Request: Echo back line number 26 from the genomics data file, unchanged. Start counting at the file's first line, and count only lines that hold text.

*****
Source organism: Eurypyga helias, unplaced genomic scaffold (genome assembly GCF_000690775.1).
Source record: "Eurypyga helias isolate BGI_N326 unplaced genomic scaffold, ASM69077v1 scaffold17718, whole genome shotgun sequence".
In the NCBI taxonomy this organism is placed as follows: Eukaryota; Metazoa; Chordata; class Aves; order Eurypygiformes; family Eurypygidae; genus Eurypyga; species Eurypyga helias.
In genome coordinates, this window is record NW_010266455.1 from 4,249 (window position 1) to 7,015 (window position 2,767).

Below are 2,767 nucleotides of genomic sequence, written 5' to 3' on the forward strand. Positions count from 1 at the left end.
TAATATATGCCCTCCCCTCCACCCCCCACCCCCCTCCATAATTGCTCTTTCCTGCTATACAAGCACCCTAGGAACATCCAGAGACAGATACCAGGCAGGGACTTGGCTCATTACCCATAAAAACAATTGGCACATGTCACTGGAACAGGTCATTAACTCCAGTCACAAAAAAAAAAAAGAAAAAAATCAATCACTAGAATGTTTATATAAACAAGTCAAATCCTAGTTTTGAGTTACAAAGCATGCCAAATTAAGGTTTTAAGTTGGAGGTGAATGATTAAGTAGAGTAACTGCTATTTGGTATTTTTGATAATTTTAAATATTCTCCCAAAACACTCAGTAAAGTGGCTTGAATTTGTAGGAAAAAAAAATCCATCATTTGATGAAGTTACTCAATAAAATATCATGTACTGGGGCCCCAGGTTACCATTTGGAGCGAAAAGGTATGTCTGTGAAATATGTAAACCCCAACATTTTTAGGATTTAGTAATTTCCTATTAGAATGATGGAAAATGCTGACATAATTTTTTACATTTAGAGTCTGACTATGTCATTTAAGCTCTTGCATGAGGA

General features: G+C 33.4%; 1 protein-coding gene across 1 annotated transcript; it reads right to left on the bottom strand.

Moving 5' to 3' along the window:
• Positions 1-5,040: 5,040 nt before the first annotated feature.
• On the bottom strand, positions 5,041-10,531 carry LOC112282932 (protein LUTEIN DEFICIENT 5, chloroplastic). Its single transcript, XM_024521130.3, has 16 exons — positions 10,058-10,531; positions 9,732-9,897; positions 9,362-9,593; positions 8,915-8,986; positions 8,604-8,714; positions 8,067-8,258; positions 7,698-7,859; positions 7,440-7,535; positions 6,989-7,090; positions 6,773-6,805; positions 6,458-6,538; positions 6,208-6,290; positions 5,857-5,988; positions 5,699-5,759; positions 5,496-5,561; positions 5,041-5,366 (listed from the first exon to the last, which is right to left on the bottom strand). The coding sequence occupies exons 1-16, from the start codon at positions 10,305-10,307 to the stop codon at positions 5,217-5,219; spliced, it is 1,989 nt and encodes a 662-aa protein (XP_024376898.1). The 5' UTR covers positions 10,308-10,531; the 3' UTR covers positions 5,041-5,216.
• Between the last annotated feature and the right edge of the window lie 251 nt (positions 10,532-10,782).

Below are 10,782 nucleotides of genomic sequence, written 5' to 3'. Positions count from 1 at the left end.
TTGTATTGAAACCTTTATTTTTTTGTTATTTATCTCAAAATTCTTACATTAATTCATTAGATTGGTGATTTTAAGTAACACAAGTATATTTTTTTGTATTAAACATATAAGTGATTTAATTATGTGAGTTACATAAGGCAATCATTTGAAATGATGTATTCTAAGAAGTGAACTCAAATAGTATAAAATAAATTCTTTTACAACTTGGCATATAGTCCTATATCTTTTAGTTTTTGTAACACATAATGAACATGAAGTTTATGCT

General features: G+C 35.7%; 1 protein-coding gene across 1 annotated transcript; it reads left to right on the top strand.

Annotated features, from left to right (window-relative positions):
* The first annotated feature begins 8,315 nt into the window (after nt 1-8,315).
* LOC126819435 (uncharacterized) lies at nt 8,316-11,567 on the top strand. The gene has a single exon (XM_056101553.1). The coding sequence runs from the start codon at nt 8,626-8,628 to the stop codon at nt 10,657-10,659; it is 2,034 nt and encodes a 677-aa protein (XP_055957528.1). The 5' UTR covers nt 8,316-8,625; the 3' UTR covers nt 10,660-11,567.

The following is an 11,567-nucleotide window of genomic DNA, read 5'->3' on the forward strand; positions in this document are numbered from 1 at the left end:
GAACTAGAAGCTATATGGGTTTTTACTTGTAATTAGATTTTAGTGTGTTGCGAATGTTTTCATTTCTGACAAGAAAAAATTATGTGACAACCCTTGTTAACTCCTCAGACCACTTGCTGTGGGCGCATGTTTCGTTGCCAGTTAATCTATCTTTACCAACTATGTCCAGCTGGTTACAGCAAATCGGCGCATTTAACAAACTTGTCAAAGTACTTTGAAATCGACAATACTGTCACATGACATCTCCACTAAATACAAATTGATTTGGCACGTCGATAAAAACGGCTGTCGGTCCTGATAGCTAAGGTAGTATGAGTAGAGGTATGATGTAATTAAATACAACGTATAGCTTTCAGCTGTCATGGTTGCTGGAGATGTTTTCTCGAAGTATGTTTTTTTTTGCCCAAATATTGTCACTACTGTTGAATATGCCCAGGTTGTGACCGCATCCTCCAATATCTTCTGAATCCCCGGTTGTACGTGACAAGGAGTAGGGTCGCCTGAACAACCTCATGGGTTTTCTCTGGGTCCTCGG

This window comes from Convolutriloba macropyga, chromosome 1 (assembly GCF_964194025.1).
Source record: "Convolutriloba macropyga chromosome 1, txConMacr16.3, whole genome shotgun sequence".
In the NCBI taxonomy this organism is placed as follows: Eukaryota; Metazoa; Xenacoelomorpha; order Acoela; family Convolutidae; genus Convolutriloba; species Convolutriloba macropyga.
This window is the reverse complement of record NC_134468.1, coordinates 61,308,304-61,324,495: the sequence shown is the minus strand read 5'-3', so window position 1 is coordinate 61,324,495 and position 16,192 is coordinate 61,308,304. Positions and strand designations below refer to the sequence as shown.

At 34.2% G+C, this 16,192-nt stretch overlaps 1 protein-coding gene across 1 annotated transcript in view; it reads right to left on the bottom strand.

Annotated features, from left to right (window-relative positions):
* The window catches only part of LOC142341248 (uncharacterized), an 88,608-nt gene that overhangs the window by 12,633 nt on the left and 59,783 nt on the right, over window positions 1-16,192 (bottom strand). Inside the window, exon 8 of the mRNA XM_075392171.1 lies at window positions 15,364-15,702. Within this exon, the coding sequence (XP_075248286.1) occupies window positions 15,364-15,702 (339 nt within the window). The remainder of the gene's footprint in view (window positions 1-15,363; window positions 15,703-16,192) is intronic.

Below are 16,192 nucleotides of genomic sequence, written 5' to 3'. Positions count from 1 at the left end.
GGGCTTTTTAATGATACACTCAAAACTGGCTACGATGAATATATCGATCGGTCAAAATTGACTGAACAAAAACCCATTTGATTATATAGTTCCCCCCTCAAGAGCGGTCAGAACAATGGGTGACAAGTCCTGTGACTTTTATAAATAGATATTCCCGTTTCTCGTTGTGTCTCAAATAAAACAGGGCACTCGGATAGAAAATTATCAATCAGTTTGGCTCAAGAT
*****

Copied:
* The window catches only part of LOC142341248 (uncharacterized), an 88,608-nt gene that overhangs the window by 12,633 nt on the left and 59,783 nt on the right, over window positions 1-16,192 (bottom strand). Inside the window, exon 8 of the mRNA XM_075392171.1 lies at window positions 15,364-15,702. Within this exon, the coding sequence (XP_075248286.1) occupies window positions 15,364-15,702 (339 nt within the window). The remainder of the gene's footprint in view (window positions 1-15,363; window positions 15,703-16,192) is intronic.